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Laser Burn Injuries in One Eye Can Disrupt Protective Immune Privilege in Both Eyes, Study Finds

Findings have implications for treating returning vets and others exposed to laser burns

BOSTON, Feb. 26 /PRNewswire-USNewswire/ -- Scientists at Schepens Eye Research Institute have shown for the first time that a laser burn to one retina can cause both eyes to lose a special protective ability known as immune privilege. Immune privilege protects the eye without the inflammation of the body's normal immune response, which can further damage delicate eye tissue. This finding, published in the February 2009 American Journal of Pathology, has implications for treating patients with laser burns sustained on the battlefield and in other modern settings.

The discovery is also significant because it suggests a previously unknown communication between the two eyes. "This deepens our understanding of the way immune privilege works," says Dr. Joan Stein Streilein, principal investigator of the study and senior scientist at Schepens Eye Research Institute.

Immune privilege is a modification of the body's normal immune response. It protects the eye, the brain and the reproductive system without the full-blown immune response that uses inflammation to violently reject foreign tissue or invaders.

While inflammation in other parts of the body is a useful battle between immune and foreign cells, it is too aggressive for fragile eye, brain and reproductive tissues, and, in the case of the eye, can even lead to blindness. Immune privilege, which intervenes in the battle, is also what prevents the eye from rejecting corneal transplants, making them the most common and successful of transplanted tissues.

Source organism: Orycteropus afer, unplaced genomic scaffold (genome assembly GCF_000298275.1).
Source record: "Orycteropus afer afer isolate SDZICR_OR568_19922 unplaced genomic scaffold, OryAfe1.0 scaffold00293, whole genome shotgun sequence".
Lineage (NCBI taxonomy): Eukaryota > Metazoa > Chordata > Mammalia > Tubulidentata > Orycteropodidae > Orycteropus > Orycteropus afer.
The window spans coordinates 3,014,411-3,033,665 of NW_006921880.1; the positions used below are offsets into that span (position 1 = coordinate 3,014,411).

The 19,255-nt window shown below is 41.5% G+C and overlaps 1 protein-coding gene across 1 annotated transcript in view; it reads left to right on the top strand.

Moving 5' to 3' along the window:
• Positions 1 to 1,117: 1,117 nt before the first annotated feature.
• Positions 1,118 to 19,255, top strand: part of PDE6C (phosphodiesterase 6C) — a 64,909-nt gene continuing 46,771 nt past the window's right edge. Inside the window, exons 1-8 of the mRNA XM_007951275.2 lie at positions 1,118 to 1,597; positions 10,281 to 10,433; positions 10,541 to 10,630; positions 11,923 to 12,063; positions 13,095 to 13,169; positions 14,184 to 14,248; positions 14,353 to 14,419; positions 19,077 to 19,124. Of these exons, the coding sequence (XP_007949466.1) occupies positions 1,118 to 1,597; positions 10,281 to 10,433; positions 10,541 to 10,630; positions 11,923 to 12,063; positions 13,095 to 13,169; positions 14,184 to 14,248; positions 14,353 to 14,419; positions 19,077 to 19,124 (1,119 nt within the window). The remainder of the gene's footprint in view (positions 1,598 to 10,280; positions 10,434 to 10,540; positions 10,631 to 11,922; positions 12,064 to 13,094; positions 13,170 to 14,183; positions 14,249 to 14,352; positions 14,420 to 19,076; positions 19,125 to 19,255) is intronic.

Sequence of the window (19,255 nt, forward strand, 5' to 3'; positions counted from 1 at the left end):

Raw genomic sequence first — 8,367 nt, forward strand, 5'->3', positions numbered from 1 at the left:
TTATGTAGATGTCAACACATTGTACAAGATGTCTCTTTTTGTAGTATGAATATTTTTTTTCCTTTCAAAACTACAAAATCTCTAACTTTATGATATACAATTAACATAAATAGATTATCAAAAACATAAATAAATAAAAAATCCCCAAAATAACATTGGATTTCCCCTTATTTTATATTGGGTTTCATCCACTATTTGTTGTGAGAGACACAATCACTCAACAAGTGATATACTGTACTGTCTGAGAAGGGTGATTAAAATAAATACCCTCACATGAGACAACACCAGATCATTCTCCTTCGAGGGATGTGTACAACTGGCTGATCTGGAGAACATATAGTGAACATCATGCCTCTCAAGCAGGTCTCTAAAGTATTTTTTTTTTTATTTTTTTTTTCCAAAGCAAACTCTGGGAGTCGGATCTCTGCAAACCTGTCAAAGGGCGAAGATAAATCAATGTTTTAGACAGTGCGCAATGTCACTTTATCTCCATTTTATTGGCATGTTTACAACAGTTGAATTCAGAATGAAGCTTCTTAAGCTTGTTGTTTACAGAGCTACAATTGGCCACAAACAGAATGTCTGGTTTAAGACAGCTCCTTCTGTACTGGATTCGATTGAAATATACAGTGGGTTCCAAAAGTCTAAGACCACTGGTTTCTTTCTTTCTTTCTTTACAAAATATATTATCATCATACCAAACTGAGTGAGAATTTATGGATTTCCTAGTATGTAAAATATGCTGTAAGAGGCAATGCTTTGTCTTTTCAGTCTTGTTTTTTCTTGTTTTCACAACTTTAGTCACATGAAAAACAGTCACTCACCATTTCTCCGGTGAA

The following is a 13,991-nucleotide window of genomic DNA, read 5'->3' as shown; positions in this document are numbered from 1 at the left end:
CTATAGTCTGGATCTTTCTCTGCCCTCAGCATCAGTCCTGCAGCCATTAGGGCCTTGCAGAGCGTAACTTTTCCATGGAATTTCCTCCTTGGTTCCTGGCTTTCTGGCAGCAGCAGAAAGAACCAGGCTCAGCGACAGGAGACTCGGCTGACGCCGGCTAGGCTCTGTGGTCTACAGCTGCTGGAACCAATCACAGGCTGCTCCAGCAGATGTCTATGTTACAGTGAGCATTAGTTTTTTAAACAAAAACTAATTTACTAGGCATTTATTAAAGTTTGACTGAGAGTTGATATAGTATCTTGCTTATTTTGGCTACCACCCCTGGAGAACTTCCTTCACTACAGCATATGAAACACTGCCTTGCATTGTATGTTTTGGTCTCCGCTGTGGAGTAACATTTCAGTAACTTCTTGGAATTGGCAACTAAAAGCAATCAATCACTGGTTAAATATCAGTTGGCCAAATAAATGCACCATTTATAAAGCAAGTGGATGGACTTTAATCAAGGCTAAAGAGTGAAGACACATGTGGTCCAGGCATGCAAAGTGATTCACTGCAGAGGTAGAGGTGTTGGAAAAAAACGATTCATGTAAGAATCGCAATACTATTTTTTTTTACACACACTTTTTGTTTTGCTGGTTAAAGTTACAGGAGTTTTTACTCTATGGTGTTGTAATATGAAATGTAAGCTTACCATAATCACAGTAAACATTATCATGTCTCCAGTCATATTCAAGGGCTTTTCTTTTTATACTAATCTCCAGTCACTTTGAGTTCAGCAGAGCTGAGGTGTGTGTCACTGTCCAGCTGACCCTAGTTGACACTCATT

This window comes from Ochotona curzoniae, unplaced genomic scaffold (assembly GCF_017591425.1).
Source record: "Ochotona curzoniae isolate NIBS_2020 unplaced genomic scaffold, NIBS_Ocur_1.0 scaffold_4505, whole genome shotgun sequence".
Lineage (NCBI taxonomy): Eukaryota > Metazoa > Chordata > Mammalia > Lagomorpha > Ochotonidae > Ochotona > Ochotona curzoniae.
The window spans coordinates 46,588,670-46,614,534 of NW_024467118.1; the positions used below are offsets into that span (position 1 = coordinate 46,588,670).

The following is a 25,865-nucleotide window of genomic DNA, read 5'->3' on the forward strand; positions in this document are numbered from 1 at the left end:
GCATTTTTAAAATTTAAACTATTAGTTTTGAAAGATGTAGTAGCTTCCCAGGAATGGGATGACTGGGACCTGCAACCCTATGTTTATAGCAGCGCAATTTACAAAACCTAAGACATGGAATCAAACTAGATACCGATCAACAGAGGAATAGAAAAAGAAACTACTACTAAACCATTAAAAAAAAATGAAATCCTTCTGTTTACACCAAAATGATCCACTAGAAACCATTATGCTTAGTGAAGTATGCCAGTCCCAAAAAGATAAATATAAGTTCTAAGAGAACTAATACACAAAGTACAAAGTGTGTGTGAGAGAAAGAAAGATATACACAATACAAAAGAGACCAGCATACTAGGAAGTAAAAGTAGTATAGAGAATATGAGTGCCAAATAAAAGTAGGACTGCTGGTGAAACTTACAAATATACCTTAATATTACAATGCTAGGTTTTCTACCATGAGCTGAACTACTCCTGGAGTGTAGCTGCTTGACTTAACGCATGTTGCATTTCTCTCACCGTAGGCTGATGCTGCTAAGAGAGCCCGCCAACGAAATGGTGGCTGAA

In her laboratory, Stein-Streilein and her team made tiny laser burns in one of the retinas of 15 mice. They then injected either the burned or the unburned eyes of each mouse with the antigen, Ovalbumin. Antigens are substances that the body perceives as foreign and against which it mounts a defense.

They found that immune privilege was disrupted in both eyes after six hours and continued to be disrupted even after 56 days.

When they injected the same antigen into the eyes of a group of control mice without burns, they observed no inflammation.

Since created in the 1960s, lasers have found their way onto the battlefield, into the operating rooms and into modern research laboratories. While ophthalmologists have been aware of the local damage done by laser burns to retinas, they have not been tuned into the possibility of long-term loss of immune privilege in one or both eyes.

Understanding mechanisms that destroy or disrupt immune privilege will ultimately lead to novel therapies to restore that special privilege not only in the eye but in the brain and the reproductive system as well, she adds.

The next steps for the team will be to study the novel mechanisms that allow for communication between the injured and non-injured eye.

Other scientists involved in the study include: First author, Hong Qiao, MD, PhD, and second author Kenyatta Lucas, PhD, both scientists at Schepens.

Schepens Eye Research Institute is an affiliate of Harvard Medical School and the largest independent eye research institute in the nation.

SOURCE Schepens Eye Research Institute
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